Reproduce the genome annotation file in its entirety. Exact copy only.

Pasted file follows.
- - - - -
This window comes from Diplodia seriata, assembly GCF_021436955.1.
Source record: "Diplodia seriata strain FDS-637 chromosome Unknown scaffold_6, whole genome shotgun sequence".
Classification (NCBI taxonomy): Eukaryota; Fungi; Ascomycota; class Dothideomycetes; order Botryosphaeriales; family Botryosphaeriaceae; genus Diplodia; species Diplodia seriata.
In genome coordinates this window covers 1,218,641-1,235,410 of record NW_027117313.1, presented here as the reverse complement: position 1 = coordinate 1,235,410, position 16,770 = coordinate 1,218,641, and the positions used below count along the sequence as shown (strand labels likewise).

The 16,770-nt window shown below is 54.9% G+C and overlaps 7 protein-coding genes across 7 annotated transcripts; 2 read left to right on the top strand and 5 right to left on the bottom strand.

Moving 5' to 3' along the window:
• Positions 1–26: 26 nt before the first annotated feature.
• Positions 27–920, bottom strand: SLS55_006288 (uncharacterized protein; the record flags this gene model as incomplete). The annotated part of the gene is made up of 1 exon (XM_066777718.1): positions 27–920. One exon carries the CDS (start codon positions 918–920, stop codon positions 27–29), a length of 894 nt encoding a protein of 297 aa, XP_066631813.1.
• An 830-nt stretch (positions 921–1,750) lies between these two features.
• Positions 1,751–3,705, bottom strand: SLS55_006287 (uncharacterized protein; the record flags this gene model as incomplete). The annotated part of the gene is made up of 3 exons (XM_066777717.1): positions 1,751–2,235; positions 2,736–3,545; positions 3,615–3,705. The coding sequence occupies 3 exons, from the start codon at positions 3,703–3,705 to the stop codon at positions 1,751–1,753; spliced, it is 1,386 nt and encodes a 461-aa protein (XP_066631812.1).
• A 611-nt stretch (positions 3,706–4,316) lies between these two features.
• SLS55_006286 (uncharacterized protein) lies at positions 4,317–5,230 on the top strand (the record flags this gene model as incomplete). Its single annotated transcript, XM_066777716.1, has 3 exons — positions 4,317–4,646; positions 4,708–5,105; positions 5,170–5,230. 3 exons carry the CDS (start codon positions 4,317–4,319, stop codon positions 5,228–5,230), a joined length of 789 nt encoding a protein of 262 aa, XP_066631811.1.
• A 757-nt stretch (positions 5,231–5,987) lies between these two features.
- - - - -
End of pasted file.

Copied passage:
This window comes from Diplodia seriata, assembly GCF_021436955.1.
Source record: "Diplodia seriata strain FDS-637 chromosome Unknown scaffold_6, whole genome shotgun sequence".
Classification (NCBI taxonomy): Eukaryota; Fungi; Ascomycota; class Dothideomycetes; order Botryosphaeriales; family Botryosphaeriaceae; genus Diplodia; species Diplodia seriata.
In genome coordinates this window covers 1,218,641-1,235,410 of record NW_027117313.1, presented here as the reverse complement: position 1 = coordinate 1,235,410, position 16,770 = coordinate 1,218,641, and the positions used below count along the sequence as shown (strand labels likewise).

The 16,770-nt window shown below is 54.9% G+C and overlaps 7 protein-coding genes across 7 annotated transcripts; 2 read left to right on the top strand and 5 right to left on the bottom strand.

Moving 5' to 3' along the window:
• Positions 1–26: 26 nt before the first annotated feature.
• Positions 27–920, bottom strand: SLS55_006288 (uncharacterized protein; the record flags this gene model as incomplete). The annotated part of the gene is made up of 1 exon (XM_066777718.1): positions 27–920. One exon carries the CDS (start codon positions 918–920, stop codon positions 27–29), a length of 894 nt encoding a protein of 297 aa, XP_066631813.1.
• An 830-nt stretch (positions 921–1,750) lies between these two features.
• Positions 1,751–3,705, bottom strand: SLS55_006287 (uncharacterized protein; the record flags this gene model as incomplete). The annotated part of the gene is made up of 3 exons (XM_066777717.1): positions 1,751–2,235; positions 2,736–3,545; positions 3,615–3,705. The coding sequence occupies 3 exons, from the start codon at positions 3,703–3,705 to the stop codon at positions 1,751–1,753; spliced, it is 1,386 nt and encodes a 461-aa protein (XP_066631812.1).
• A 611-nt stretch (positions 3,706–4,316) lies between these two features.
• SLS55_006286 (uncharacterized protein) lies at positions 4,317–5,230 on the top strand (the record flags this gene model as incomplete). Its single annotated transcript, XM_066777716.1, has 3 exons — positions 4,317–4,646; positions 4,708–5,105; positions 5,170–5,230. 3 exons carry the CDS (start codon positions 4,317–4,319, stop codon positions 5,228–5,230), a joined length of 789 nt encoding a protein of 262 aa, XP_066631811.1.
• A 757-nt stretch (positions 5,231–5,987) lies between these two features.